"Voter Residency Task Force"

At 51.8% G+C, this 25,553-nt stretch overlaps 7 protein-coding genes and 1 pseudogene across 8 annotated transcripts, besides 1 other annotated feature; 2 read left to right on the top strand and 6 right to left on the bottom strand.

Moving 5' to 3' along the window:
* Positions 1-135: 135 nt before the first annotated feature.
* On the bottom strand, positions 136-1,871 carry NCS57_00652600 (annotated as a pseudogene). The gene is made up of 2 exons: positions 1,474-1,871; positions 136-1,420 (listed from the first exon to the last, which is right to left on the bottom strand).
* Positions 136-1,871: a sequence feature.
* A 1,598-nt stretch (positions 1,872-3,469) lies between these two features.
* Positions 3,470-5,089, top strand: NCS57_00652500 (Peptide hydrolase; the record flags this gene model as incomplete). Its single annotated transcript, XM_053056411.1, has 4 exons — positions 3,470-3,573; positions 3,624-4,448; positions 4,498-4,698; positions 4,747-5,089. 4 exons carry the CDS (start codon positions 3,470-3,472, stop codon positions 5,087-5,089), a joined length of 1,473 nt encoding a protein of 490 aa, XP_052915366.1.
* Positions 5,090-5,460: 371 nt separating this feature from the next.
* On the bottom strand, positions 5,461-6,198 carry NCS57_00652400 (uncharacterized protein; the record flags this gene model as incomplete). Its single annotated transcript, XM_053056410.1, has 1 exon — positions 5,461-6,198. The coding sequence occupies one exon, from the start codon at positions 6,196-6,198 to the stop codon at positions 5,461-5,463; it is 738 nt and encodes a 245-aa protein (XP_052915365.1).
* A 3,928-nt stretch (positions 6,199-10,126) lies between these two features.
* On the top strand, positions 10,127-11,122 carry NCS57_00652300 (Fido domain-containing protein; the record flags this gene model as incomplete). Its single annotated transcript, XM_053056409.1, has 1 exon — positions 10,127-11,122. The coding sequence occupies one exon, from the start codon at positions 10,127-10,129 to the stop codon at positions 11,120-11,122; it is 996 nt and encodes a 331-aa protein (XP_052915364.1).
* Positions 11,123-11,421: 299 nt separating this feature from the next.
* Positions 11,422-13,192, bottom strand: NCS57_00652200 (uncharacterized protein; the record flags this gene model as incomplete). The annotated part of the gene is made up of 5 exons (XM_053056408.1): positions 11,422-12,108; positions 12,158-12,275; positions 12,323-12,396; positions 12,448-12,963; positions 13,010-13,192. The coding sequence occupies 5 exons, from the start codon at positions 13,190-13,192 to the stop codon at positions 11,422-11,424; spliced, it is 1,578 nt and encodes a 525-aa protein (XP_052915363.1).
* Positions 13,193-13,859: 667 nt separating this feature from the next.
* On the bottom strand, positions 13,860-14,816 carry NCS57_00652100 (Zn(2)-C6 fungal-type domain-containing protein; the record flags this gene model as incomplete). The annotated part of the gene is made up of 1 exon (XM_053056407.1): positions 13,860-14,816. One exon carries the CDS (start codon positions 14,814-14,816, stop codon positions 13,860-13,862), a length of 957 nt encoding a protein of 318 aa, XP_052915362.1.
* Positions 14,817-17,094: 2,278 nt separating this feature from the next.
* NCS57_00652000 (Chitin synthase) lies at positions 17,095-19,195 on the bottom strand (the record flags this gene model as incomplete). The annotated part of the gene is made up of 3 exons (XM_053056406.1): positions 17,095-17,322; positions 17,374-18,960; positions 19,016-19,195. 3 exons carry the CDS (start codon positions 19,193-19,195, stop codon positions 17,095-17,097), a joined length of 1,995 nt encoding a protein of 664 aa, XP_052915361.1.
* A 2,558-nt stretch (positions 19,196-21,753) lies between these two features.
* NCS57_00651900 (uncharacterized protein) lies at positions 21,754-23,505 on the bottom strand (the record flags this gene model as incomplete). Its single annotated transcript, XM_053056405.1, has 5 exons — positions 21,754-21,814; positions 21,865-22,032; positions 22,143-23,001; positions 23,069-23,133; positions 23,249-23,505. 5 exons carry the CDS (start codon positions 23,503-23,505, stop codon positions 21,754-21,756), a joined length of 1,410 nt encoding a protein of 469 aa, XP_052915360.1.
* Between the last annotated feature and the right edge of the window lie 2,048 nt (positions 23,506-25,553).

Voter Residency Task Force Public Comments Contents Kirk Showalter, May 14 ................................................................................................................................. 1 David McLoughlin, May 21............................................................................................................................ 4 David McLoughlin, May 22............................................................................................................................ 5 Flora Adams, May 28 .................................................................................................................................... 5 Kirk Showalter, May 14 My thoughts on the various correspondences are given below: The General Registrars’ and EB Committees Recommendation: 1. Under the GR’s and EB Committee recommendation, it appears to be suggested that if a person gives (as their residential address) a commercial address then the voter should be allowed to provide the address either verbally or in a second document. (As opposed to the current process of denying the application according to law and current procedure). If this is truly what the committee meant, then I am very much opposed to this. The law and the voter registration application clearly state what information must be provided by the voter in order to register to vote. Under current process, if a person did not provide a residential address, the application is denied and the voter is sent a new voter registration application, a form stating why the person’s application was denied AND a form to appeal the denial to the circuit court. The latter is a safeguard to insure that a general registrar does not indiscriminately deny a voter’s application. It should be noted that the GR’s denial is also not final because the law allows the appeal to also be made to the GR. Thus, if the GR erred in denying it (because the address was actually a valid residential address that the voter can demonstrate), then error can still be remedied even if the books are closed. Furthermore, by providing – either verbally or in writing on some form other than the VR application – a residential address, the voter escapes affirming under penalty for false statements that this is their address. Current law does not attach the penalties for perjury for information provided in any other manner than the VR application. Lastly, having to chase down voters who don’t provide the residential address is a new procedure that applies unnecessary workload on the general registrars; especially in light of existing procedures. It would also be extremely burdensome to do so right at the close of books in very heavy elections. July 4, 2010 1 It is not unduly burdensome on the voter to provide their correct residential address on the voter registration application. The Lawyers’ Committee for Civil Rights Under the Law 2. Item #4 of this letter seems to suggest that General Registrars should not question an application when it appears that the person is attempting to register to vote at a commercial address – even when the information suggesting that the address is commercial comes from a reliable source. I strongly object to LCCRUL’s suggestion. Attempting to register to vote at a commercial address has little to do with registering homeless people to vote. Virginia law clearly requires that persons register at residential – not commercial – addresses. Thus, if a person gives a commercial address, the general registrars should be allowed to investigate whether or not that person – in fact – lives at the address given. In my experience, most of the time someone attempts to use a commercial address, it isn’t because they don’t have a home, it is because they wish to vote from their business address or they give a commercial mail box facility address that has a street address (versus post office boxes). Furthermore, it has also been my experience that the homeless population ( and my locality has a fairly large one) will register to vote using a shelter or similar organization where they spend significant amounts of time. If they choose not to use such an address, then we work with them to identify where they sleep the most and use that property parcel address (all parcels in the City have an address). We work to insure that these procedures are as minimally burdensome on the individual as possible while meeting the spirit of the law. It should be noted that, in this day and age, many – if not most – localities in Virginia can tell you whether a particular parcel is zoned for any kind of residential use or not. Such zoning information is far more detailed than the post office’s information as to the status of the building. For example, a property may be zoned commercial, but have a sub designation that it is dormitory or nursing home use. In such cases, the property is clearly being used for residential purposes and the application should be accepted without any need to contact the voter. The ACLU: 3 Item II 1. of the ACLU’s letter suggests that the general registrar should not attempt to influence a student’s decision as to where to register to vote. This restriction should also be extended to any group or individual. I had many cases in the November 2008 election where a student registered to vote at their college address and then called to cancel their registration because they really felt they were residents of where their parents lived. In each case, the student expressed that they had been pressured by someone – a voter registration drive group….even college professors… -- to register where they go to school. 4. Item III 2a. of the ACLU’s letter would create additional and unwarranted workload on the general registrars. It suggests that, if a person does not provide a residential address on the voter registration application, then a whole other procedure involving attempting to contact the voter and get the address would have to be added to the GR’s work processes. The law and the voter registration application clearly state what information must be provided by the voter in order to register to vote. July 4, 2010 2 Under current process, if a person did not provide a residential address, the application is denied and the voter is sent a new voter registration application AND a form stating why the person’s application was denied as well as the fact (and the form to do so) that they may appeal the general registrar’s denial to the circuit court. The latter is sufficient safeguard to insure that a general registrar does not indiscriminately deny a voter’s application. If the procedure that the ACLU suggests is adopted, then the voter could give any address on the “form” that was sent, but would not have affirmed it in the same manner as on a voter registration application. There is no provision in current law for penalties for providing false information on such a “form” as there are for voter registration applications. Additionally, if voters are allowed to “correct” such critical information as a residential address what would happened with denials of voter registration applications for other critical information such as SSN, answering the felony questions, etc? Answering the 11 questions on the voter registration application correctly is not unduly burdensome. Furthermore, if a person has difficulty with registering or has questions, GR’s are readily available to assist voters with registering. 5. Item III 2b. The ACLU suggests that GR’s attempt to obtain a mailing address when the address at which the voter lives does not receive mail. Current law does not allot ID cards to be mailed to anything other than the residential address except in limited circumstances, and there is good reason for this. Mailing the ID card to the voter is one of the few ways that we have to determine that the person actually lives at the address that they have given. This is important because our whole elections system is predicated on the one man, one vote concept. To insure this, our election districts are broken into geographic areas. Only those persons in a particular geographic area (for the most part) should be able to participate in electing a particular representative. It is because of this that we register people to vote using residential addresses. Otherwise, we would only need a mailing address to register someone to vote. 6. Item III 2d. The ACLU suggests that GR’s shall not ask any additional information of the voter if the information given is sufficient to assign the registrant to a voting precinct. I have had many times where a voter lists a mailing address substantially different from the residential address given on the voter registration application. Sometimes there is a valid reason for the voter doing this. More often than not, however, it signals that there is something potentially problematic with the registration. GR’s should be allowed to contact the voter in such cases for clarification. 7. Item III 2e. is much too open ended. As suggested, a voter could send in a wholely blank application then, after the deadline to register, come back at any point – including election day – and the GR would have to “accept” the voter registration. As mentioned in #1 above, the voter is not, then, affirming under penalty of law, that any information being given to the GR is true AND there would be no penalties for providing false information with this procedure. General comments: July 4, 2010 3 Some of the recommendations address the inability to correct errors on voter registration applications once the deadline passes rather than questions of residence. This is most happens most often to applications mailed and postmarked by the voter registration deadline, but received after the deadline to register to vote. In such cases, the voter does not have an opportunity to submit another application with the correct information. One possible solution to this would be to have an earlier deadline for voter registration through any means other than in person before the GR and a later deadline for in person voter registration before a GR. A two week spread between the two would allow voters who registered to vote by other means to receive notice that their voter registration application couldn’t be accepted and still have time to visit the GR to register to vote in person. (Side note: when persons registered to vote in person before the GR, applications were hardly ever denied unless the individual wasn’t qualified to vote because of a felony conviction.) The provision of GR visits to the homebound or incarcerated could be re-instituted during that two week period. Alternatively, the voter could still appeal the denial to the circuit court. Thank you for your consideration of these comments. Please let me know if I can be of further assistance. J. Kirk Showalter General Registrar City of Richmond David McLoughlin, May 21 Please consider this as input to the deliberations of the General Assembly Residency Task Force. I support the right of all eligible registrants to vote. This should be encouraged in all democracies. In this case, there seems to be no issue for Federal elections, but increasingly more concern with State and particularly local elections. In cases where a large university is located in a small or medium sized city, it is entirely possible that transient students could decide a contentious local issue by overwhelming the local electorate. These students could be the deciding factor, yet not remain in residence beyond their college time. They can allow a college viewpoint, usually the college administration viewpoint, to carry an election and influence land use codes, tax rates, appointments to city and school governing groups and many other issues. If they leave the area after graduation ( more common than not ) they don’t have to abide by the decision and the effects of that decision, but the local residents do. This is a very real possibility with Liberty University (LU) and Lynchburg. The city has four ward seats and three at large seats on the City Council. LU can turn out enough students to dominate the ward it is in and the three at large seats and produce a controlling group on the Council. In particular, LU has an interest in controlling land use favorable to it and an objective to teach creation science in the city schools. While they have a right to have input and seek favorable outcomes to their benefit, it is unjust to allow transients to unduly affect these decisions and not have to abide by the results. There must be July 4, 2010 4 a way to permit “qualified” students, who intend to remain in the area, to vote without allowing every “on campus” student to do so. I am aware that the ACLU and other voter organizations threaten to sue if college students are treated differently than all other registrants. Have you discussed this issue with them or with the Federal DOJ representatives who have to approve changes to Virginia voting legalities to determine if some reasonable agreement can be reached? This appears not to be a partisan issue since the republicans are as concerned about Blacksburg and VA Tech as the democrats are with LU and Lynchburg. The legalities of this issue are real, but beyond the scope of input from common citizens like me who are not trained in the law or intimately familiar with voting regulations. My intent is to state my concern and hope that the more knowledgeable people on the Task Force can and will find an acceptable solution to an issue that can be both unfair and unethical, even if legal. Thank you for the opportunity for input to the Task Force. David McLoughlin Forest, VA David McLoughlin, May 22 This is an addendum to my comments to the Residency Task Force. This morning’s News & Advance carries the headline: “Liberty University pulls plug on Democratic Club.” Maria Childress, LU Staff Advisor to the Club said the bottom line is “you can’t be a democrat and be a Christian and be a university representative.” The University denies this is their attempt to deny the club their free speech, but what else could you possibly call it. I’m submitting this to the Task Force because it is yet one more example of how the administration at LU will attempt “to get their way” if they are allowed to overwhelm the local voting structure for City Council and other elections. Their intent is crystal clear and we cannot allow this to happen. The City of Lynchburg will be controlled by transient students following the lead of the LU Administration. You can check the accuracy of my comments at newsadvance.com. I urge you to do everything legally possible to preclude this, not only unjust, but unethical “takeover” of the City of Lynchburg. David McLoughlin Forest, VA Flora Adams, May 28 To: Governor Tim Kaine Re: Representation without Taxation – the Residency Task Force July 4, 2010 5 Dear Governor Kaine: We need your help to preserve Williamsburg as a great place to visit and to live. Allowing all college students to choose where they register to vote regardless of their true domiciles will have serious negative consequences for small cities like Williamsburg. Normally, when one establishes a Virginia “domicile”, one needs to change his car registration within 30 days, get a new driver’s license, pay local personal property tax, and file and pay Virginian income tax. Students who are willing to take these steps and change their real domicile are welcome in the City and should be able to vote in local elections and hold public office. As it is now, some in-state students register to vote in Williamsburg but don’t change their driver’s license, are not subject to the car tax or property tax, but are eligible to run for election to our City Council. Even worse, out-of-state students register here but don’t have to change their driver’s license or pay Virginia taxes. In fact, they don’t even have to notify their former state that they have registered in Virginia. William & Mary students have been overheard bragging that they voted in two places. Someone who does not pay taxes in their local community and has not changed his real domicile should NOT be eligible for election to local office where he or she will be voting on local rules, regulations and taxes. That amounts to Representation without Taxation. It is wrong. The definition of domicile for taxation and voting should be the same. Beware of Unintended Consequences: Most college students, even those who live off campus, have little interest in the nuts and bolts of City issues. They have no interest in the quality of the local schools or whether trash is collected once or twice weekly. The one issue that does interest students is the City’s rental regulation prohibiting more than 3 unrelated people from living in a dwelling unit. This issue is sufficiently important to them that there has been a multi-year campaign to get students to register to vote in the City. In fact, one student organization has been paying any student who gets others to register to vote $10 per registrant. The impetus for students registering in Williamsburg is to get students elected to the City Council, where they will be in a position to change or abolish the 3-person rental rule. There are currently about 8400 registered voters in the City, including about 2000 students. If all of the 7625 students voted, they could easily take over City Council. Vested interests are working very hard to see that that happens. When it does happen, and I believe it will, the City noise ordinance and 3-person rule will the first casualties. July 4, 2010 6 In Williamsburg, the break point where rents become sufficient to cover a mortgage and other costs is (generally) 4 people. Once the 3-person limit has been lifted, the single-family homes near campus will be extremely attractive to investors. Our slum landlords are salivating. As you know, rental properties are not usually well kept up. As they deteriorate and their numbers increase, neighborhoods become less and less desirable. Families and other long-term residents move out. Before long, Williamsburg will no longer be the pleasant, lovely town that tourists and parents like to visit. It will be a run-down party town. We can promise you there will be a backlash at the voting booth from residents of small college towns who see their cities deteriorate under a Democratic administration. Sincerely, Flora Adams and C. Stewart Goddin Williamsburg cc: Residency Task Force; Williamsburg City Council July 4, 2010 7